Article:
What could blow up next?
Experience in financial markets has taught us that while we cannot predict markets or prices we do know that they frequently move in a way that causes pain for the majority. Even Buffett and Munger observed this when they noted the stock market is designed to transfer money from the impatient to the patient.
Experience has also taught us that volatility tends to cluster in short bursts after relatively longer periods of calm.
And with relative calm befalling equity, commodity and financial markets again, one should be asking what are changes or events that would cause investors the most pain and what is the probability of their occurrence?
The US dollar is very strong, commodity prices are at long-term lows and bonds are offering negative interest rates in many jurisdictions, so it does seem the world is least prepared for any reversal of the deflation-and-lower-for-longer scenario currently priced-in.
So could commodities – especially oil – rebound, could bonds reverse and the US dollar weaken? Such moves would certainly be the most disruptive change we can think of and therefore cause the most financial pain.
Back at BT in the early 1990’s I remember a discussion about how trends can change. They can be very deceptive because often there is no fundamental basis for the change in direction. These days it could simply be triggered by, for example, short covering. Even here at Montgomery we currently hold the view that the rally in the Australian dollar, iron ore and coal prices and the associated miners, is a temporary phenomenon and therefore a better opportunity to establish investments that will benefit from further commodity and Australian dollar weakness.
Investors like us see no fundamental driver for the change and therefore remain indifferent and traders who do pick the turn tend to sell out very quickly, which, when combined, leaves the greatest number of people missing the change and failing to financially benefit from it.
It’s particularly interesting that in the US, zero interest rates, low oil prices and quantitative easing have done little to spur consumption or even consumer confidence. What would happen to consumption if oil prices rose and could they?
We have recently written about Moody’s warnings of the record junk bond debt maturing in the next four years as well as the doubling of defaults in 2015. Most of the debt stress exists in the energy sector and while we might dismiss that, favouring a broadening of defaults across other industries as a bigger cause for concern, it is worth reflecting on the impact of the defaults occurring in the energy sector itself.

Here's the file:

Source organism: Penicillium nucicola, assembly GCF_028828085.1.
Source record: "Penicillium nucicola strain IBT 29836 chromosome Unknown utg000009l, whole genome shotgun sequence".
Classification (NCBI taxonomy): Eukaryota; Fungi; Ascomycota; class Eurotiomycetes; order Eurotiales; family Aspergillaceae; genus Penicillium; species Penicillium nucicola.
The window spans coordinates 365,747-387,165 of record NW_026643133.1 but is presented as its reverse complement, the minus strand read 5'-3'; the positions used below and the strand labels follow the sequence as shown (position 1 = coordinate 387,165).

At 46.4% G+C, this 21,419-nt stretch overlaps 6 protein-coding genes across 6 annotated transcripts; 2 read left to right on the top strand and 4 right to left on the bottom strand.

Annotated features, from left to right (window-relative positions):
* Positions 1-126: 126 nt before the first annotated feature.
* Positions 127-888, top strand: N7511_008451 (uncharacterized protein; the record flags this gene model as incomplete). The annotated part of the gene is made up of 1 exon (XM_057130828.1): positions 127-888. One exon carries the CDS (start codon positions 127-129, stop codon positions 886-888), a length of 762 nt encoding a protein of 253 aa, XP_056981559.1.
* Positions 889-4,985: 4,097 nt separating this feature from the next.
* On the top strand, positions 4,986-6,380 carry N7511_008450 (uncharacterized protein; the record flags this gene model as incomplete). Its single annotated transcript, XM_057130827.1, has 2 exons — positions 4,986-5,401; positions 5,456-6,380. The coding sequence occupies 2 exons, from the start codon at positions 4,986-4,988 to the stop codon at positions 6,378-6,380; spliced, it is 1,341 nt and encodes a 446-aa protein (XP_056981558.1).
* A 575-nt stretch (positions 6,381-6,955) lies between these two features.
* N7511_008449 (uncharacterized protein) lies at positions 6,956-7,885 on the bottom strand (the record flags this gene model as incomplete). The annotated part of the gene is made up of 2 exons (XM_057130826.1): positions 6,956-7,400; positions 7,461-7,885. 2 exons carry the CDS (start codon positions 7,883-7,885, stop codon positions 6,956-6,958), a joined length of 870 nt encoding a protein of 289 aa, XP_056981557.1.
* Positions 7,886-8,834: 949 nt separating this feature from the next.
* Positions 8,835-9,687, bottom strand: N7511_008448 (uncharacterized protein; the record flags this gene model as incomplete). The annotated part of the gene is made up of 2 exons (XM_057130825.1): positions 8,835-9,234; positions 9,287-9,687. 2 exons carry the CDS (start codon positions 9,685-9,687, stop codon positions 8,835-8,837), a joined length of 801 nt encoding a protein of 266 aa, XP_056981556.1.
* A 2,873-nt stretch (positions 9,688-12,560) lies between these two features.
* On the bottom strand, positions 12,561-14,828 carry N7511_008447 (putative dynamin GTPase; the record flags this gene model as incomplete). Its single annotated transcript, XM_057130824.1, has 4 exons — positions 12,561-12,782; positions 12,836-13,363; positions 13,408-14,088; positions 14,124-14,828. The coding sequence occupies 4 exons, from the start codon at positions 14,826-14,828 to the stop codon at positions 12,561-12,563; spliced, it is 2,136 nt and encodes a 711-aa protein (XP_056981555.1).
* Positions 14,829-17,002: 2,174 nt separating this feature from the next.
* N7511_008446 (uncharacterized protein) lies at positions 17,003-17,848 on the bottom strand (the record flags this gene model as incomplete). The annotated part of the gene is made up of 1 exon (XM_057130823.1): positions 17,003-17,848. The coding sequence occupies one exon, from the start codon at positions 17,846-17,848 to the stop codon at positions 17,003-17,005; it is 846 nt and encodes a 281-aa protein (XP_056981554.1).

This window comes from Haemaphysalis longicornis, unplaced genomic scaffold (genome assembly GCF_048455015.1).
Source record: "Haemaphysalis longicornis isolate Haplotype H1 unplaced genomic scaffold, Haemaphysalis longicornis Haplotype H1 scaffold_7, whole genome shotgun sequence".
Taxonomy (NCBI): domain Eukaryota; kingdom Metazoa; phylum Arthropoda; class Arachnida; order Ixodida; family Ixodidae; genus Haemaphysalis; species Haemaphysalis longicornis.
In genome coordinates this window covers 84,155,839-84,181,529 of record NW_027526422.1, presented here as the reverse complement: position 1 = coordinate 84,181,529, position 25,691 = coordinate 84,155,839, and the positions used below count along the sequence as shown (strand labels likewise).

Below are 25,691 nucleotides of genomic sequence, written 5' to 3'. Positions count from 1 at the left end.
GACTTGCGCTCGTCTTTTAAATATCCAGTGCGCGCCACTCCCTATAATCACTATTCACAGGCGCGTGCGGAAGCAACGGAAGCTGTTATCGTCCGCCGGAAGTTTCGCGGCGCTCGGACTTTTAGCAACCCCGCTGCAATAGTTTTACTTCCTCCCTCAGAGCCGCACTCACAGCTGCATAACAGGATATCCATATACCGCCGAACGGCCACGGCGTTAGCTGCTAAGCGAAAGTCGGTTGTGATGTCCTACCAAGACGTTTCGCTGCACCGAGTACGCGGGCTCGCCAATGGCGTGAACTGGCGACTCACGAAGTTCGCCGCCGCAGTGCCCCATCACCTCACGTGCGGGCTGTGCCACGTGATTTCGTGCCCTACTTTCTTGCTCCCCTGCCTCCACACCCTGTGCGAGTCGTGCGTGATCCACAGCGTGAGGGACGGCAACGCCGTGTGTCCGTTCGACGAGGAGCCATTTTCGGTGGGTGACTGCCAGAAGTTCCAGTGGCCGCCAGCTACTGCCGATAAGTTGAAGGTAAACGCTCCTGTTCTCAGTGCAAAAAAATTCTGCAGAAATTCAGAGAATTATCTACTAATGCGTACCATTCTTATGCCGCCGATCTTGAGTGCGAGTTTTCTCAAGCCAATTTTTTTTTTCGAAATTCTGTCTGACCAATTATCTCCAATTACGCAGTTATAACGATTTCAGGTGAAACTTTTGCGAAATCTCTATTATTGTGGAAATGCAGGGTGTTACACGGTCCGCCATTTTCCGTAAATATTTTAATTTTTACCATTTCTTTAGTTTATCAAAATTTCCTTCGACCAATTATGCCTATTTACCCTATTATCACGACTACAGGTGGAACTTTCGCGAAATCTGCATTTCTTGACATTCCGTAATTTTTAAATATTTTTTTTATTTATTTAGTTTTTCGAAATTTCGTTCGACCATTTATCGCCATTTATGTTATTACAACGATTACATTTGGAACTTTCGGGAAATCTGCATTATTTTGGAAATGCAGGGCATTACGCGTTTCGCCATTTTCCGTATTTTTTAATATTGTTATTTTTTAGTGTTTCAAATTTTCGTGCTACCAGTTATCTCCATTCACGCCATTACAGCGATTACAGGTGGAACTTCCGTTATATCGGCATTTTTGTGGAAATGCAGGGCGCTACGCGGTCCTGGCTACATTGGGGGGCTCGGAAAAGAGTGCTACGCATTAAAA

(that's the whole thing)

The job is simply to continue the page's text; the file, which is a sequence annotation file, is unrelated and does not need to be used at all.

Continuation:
According to the Financial Times, $50 billion of debt, issued by 46 companies, has already defaulted this year and half were in the energy and mining sector. Weak commodity prices have the largest detrimental impact on the financials of upstream companies, forcing explorers and producers to cut capex. According to the energy consultancy firm, Wood Mackenzie, around $400 billion worth of energy projects have been scrapped following the crude oil market crash. Separately, Bloomberg quoted new data from the Norwegian consultancy firm Rystad Energy, which predicts that legacy production will tip the supply balance into the negative in 2016 for the first time in years.
Rystad Energy also estimates that the combination of a crash in oil prices and the associated cut in capex, will cause natural depletion rates to overwhelm the paltry new sources of supply in 2016. Existing fields will lose about 3.3 million barrels per day (mb/d) in production this year, while new fields brought online will only add 3 mb/d. This does not take into account rising oil demand, which will soak up most of the excess supply by the end of the year.
If oil prices were to rise, this combined with higher minimum wages in the US, could easily push inflation expectations, if not inflation itself, above the targets set by central banks.
One can only imagine the tidal wave of bond selling that would occur – from zero and negative interest rates – if inflation emerged to shock those who remain entrenched in a lower-for-longer mindset.
Perhaps surprisingly, Japan last week announced its steel manufacturers would raise prices despite very weak demand and excess supply globally. Iron ore and coking coal prices – key ingredients in steel manufacture – have risen and China is importing record quantities of copper, zinc and nickel.
Investors would be wise to carefully watch for changes in the price of oil.
Roger Montgomery is the founder and Chief Investment Officer of Montgomery Investment Management. To invest with Montgomery domestically and globally, find out more.